Old Sin, New Grace: The Art of Redemption
In the creative process, sometimes things come to you as if they were handed down to you. As if the words or ideas were somewhere floating around with the stars and one day it decided to plummet to earth, right to your mind. This is one of those things. Unfortunately for creativity and inspiration, they don’t always speak the same language, so it often comes out as a broken language, like an American tourist in France shouting English in broken sentences, thinking that if he says it louder and slower then the person who knows no English will finally capture it’s essence. This sort of feels like that, so hang tight. It all begins with a thought…
Satan is as old as sin, but God is as new as grace.
Since the beginning we have been constantly lied to about sin. If there is one element of the Creation story that lacks creativity it is the lie involved with sin.
When we think back to ourselves as sinners, we connect with Adam and Eve at the scene of the tree in the garden. The taste of the fruit is still fresh on their lips, and there, in the beginning, we find Satan and we find sin. If we fast-forward to 15 minutes ago, we find ourselves with the taste of fruit still fresh on our own lips, with the tree not too far away, and we find Satan and we find sin.
Not much has changed sine that moment in the garden. And what I meant earlier when I said that sin and Satan lack creativity is that everything has been the same since this moment. The lies never change. The thing that stumbled Adam and Eve stumbled me 15 minutes ago. There is nothing creative about Satan’s plan and execution, the only creative element is the way we continue to find ways to hide our sin. For Adam and Eve, it was clothes. They sinned and when the disruption took place they could feel it in their bones, they could feel it on their skin, and the immediate reaction was to cover up what they were feeling. For us, well, it’s all a little different, but it’s still really all the same…we just want to hide.
The only thing about the Creation story that lacks creativity is sin.
But if there is one thing that redeems this absence of creativity, it is the presence of grace.
When we thing of our own sin, we look back to Adam and Eve in the garden, we transport our spirit to the beginning. So in our mind, we connect the beginning of everything to sin. We see sin as something that has been there since the beginning; therefore we sort of see it as a part of us.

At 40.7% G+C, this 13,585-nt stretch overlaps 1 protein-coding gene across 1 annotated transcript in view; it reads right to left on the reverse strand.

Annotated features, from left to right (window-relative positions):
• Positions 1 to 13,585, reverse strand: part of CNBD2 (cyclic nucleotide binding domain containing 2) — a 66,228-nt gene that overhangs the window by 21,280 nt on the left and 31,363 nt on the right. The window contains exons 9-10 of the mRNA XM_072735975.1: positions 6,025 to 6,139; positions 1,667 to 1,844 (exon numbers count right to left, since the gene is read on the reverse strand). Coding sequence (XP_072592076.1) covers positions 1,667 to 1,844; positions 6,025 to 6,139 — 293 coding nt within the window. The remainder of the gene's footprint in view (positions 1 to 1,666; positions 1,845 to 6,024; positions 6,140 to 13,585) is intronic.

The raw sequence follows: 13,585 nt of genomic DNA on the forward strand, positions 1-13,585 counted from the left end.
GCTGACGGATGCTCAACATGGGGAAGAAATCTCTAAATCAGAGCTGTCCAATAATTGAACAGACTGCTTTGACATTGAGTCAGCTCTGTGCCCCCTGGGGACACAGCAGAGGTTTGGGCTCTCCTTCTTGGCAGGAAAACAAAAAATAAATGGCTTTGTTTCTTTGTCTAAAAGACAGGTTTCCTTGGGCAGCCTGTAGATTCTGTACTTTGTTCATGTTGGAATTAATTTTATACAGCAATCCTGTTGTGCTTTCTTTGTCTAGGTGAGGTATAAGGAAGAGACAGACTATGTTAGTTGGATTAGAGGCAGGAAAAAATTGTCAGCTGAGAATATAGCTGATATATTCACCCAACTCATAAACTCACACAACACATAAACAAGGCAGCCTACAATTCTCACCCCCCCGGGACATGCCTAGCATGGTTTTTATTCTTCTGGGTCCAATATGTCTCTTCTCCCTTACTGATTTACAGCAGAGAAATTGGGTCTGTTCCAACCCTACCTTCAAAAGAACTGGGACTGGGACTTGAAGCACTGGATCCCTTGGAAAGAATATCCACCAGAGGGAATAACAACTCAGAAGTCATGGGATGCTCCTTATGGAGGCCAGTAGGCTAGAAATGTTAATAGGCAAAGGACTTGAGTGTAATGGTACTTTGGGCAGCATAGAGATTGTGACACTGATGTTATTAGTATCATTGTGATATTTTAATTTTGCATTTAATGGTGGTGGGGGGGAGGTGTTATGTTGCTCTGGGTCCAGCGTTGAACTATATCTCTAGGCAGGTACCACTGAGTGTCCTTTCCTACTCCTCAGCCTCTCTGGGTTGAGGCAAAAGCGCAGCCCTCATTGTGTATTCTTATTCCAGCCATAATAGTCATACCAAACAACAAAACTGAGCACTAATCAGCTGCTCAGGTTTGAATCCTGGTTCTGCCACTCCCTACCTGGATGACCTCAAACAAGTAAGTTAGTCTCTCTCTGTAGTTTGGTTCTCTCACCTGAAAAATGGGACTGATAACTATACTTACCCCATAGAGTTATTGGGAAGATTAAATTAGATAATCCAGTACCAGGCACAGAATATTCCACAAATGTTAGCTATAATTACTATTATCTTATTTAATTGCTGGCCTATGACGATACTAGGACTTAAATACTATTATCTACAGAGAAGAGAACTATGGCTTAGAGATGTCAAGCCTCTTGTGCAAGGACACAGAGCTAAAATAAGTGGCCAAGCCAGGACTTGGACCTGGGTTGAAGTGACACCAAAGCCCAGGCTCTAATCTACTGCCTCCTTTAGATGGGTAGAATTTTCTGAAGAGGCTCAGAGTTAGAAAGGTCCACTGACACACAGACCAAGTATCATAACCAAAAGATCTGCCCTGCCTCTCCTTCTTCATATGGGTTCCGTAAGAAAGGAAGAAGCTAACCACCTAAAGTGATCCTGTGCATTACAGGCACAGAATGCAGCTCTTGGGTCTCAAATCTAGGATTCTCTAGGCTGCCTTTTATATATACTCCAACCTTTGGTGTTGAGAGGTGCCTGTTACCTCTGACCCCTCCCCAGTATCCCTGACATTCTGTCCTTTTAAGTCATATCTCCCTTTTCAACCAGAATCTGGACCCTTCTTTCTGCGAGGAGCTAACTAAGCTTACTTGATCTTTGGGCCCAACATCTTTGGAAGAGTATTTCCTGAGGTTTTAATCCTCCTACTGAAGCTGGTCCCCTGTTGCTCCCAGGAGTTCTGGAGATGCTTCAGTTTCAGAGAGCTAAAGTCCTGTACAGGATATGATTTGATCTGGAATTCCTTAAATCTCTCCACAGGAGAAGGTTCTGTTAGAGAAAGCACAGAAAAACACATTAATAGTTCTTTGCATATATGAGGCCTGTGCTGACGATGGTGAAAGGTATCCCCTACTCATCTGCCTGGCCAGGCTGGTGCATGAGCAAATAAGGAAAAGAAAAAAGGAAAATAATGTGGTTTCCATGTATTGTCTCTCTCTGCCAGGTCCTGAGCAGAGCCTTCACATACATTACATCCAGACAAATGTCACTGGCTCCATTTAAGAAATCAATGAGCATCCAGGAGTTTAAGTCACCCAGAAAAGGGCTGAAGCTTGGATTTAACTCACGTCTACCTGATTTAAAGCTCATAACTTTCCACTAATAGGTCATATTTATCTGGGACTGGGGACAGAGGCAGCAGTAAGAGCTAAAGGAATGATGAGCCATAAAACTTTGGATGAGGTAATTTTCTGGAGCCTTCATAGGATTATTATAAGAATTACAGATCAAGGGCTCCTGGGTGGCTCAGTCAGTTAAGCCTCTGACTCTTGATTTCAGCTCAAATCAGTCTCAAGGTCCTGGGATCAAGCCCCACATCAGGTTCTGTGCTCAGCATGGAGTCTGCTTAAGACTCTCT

But this is just another lie.
Sin wasn’t there at the beginning. Was it sin that spoke the world into existence? The air and the planets, the animals and atoms? Was it sin that breathed life into man? Was it sin that saw something was off and broke that man and created a woman? Was it sin that tossed the stars into their places or moved the earth into just the right spot? Was it sin that smiled and saw that everything was good? Was it sin that put the smile on a baby’s face?
Was it sin in the beginning?
Or was it something else?
It was grace that breathed into my lungs and made me a man. It was grace that dug out the Grand Canyon that day so I could imagine my sins at the bottom. It was grace that threw the stars into the night. It was grace at the beginning, not sin.
If our lives are a painting, grace is the canvas. The foundations of our lives are rooted in grace, not sin. The paint on the canvas, over time, has become very dark with the blacks and greys of sin, but the canvas is still grace. The picture, once vivid and bright, has become blurred and smeared over time, but the canvas is still grace.
The canvas is grace and the picture becomes overwhelmed by the dark paint of sin. So when we look at it, we see ourselves, our story, we see our painting as sin.
You, your story, is not a story of sin. Sin lacks creativity. Your story is not one of mistakes, lost ways, and shortcomings. You, your story, is a story of grace, a grace that breathes creativity. Your story is one that speaks of a path lost, but a paradise found.
We may think our lives are defined in the painting by sin, and to us all we may see is the darkness of the art. All we may see is our mistakes and wrong paths, but we cannot forget what our foundation is. These are the uncreative lies we’ve heard forever. Satan is as old as sin; his ways are as old as sin, but God…his ways are new everyday. His ways are new and fresh as the day is young. And his ways…well…
With grace as our canvas, the painting becomes dark over time. But something happens in the process, it’s called redemption. Because again, sin lacks creativity and grace breathes it. Sin eats ham and cheese sandwiches every day for lunch, but grace feasts on the buffet in the banquet it created.
The artist of our painting paints himself into it. He, the Creator himself, enters into the painting and takes in the grey stokes of paint to reveal the vivid masterpiece underneath. The Artist soaks in the shades of black to reveal the original beauty, the beauty that has been there since the beginning, the beauty of grace. So with our canvases of grace and with Jesus as our artist, may we understand that everything is redeemed; that sin was not there in the beginning, it was grace. The remedy was there long before the disease.